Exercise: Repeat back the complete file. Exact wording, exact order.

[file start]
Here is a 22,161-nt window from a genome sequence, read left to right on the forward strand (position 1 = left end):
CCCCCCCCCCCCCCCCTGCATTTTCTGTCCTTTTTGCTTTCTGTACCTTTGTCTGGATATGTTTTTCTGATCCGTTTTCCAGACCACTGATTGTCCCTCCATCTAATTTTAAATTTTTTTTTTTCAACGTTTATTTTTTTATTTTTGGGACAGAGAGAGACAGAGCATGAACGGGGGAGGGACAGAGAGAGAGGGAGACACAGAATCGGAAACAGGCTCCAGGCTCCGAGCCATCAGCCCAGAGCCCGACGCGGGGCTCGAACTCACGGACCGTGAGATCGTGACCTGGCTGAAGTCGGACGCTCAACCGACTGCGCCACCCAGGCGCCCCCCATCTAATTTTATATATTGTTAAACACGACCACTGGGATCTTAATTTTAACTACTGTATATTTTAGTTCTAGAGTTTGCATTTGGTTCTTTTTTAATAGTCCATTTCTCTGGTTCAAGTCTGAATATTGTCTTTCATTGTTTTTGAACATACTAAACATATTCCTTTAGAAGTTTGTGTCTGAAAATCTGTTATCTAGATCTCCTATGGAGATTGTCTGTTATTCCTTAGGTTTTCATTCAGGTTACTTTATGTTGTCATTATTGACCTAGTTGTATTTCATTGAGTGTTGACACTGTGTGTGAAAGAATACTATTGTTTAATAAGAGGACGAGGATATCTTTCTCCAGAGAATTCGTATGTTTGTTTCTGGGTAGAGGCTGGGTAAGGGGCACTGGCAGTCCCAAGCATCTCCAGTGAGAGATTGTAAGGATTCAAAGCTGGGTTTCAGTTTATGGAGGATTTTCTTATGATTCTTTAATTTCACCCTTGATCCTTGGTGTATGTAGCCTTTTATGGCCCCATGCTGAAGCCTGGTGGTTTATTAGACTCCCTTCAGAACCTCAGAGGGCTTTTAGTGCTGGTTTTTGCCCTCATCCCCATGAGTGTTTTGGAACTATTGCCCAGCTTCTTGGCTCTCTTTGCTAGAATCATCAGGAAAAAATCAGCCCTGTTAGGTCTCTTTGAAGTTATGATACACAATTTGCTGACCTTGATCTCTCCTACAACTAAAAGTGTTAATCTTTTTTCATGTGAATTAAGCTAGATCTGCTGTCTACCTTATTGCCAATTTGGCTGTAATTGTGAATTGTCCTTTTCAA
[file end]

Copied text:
Here is a 22,161-nt window from a genome sequence, read left to right on the forward strand (position 1 = left end):
CCCCCCCCCCCCCCCCTGCATTTTCTGTCCTTTTTGCTTTCTGTACCTTTGTCTGGATATGTTTTTCTGATCCGTTTTCCAGACCACTGATTGTCCCTCCATCTAATTTTAAATTTTTTTTTTTCAACGTTTATTTTTTTATTTTTGGGACAGAGAGAGACAGAGCATGAACGGGGGAGGGACAGAGAGAGAGGGAGACACAGAATCGGAAACAGGCTCCAGGCTCCGAGCCATCAGCCCAGAGCCCGACGCGGGGCTCGAACTCACGGACCGTGAGATCGTGACCTGGCTGAAGTCGGACGCTCAACCGACTGCGCCACCCAGGCGCCCCCCATCTAATTTTATATATTGTTAAACACGACCACTGGGATCTTAATTTTAACTACTGTATATTTTAGTTCTAGAGTTTGCATTTGGTTCTTTTTTAATAGTCCATTTCTCTGGTTCAAGTCTGAATATTGTCTTTCATTGTTTTTGAACATACTAAACATATTCCTTTAGAAGTTTGTGTCTGAAAATCTGTTATCTAGATCTCCTATGGAGATTGTCTGTTATTCCTTAGGTTTTCATTCAGGTTACTTTATGTTGTCATTATTGACCTAGTTGTATTTCATTGAGTGTTGACACTGTGTGTGAAAGAATACTATTGTTTAATAAGAGGACGAGGATATCTTTCTCCAGAGAATTCGTATGTTTGTTTCTGGGTAGAGGCTGGGTAAGGGGCACTGGCAGTCCCAAGCATCTCCAGTGAGAGATTGTAAGGATTCAAAGCTGGGTTTCAGTTTATGGAGGATTTTCTTATGATTCTTTAATTTCACCCTTGATCCTTGGTGTATGTAGCCTTTTATGGCCCCATGCTGAAGCCTGGTGGTTTATTAGACTCCCTTCAGAACCTCAGAGGGCTTTTAGTGCTGGTTTTTGCCCTCATCCCCATGAGTGTTTTGGAACTATTGCCCAGCTTCTTGGCTCTCTTTGCTAGAATCATCAGGAAAAAATCAGCCCTGTTAGGTCTCTTTGAAGTTATGATACACAATTTGCTGACCTTGATCTCTCCTACAACTAAAAGTGTTAATCTTTTTTCATGTGAATTAAGCTAGATCTGCTGTCTACCTTATTGCCAATTTGGCTGTAATTGTGAATTGTCCTTTTCAA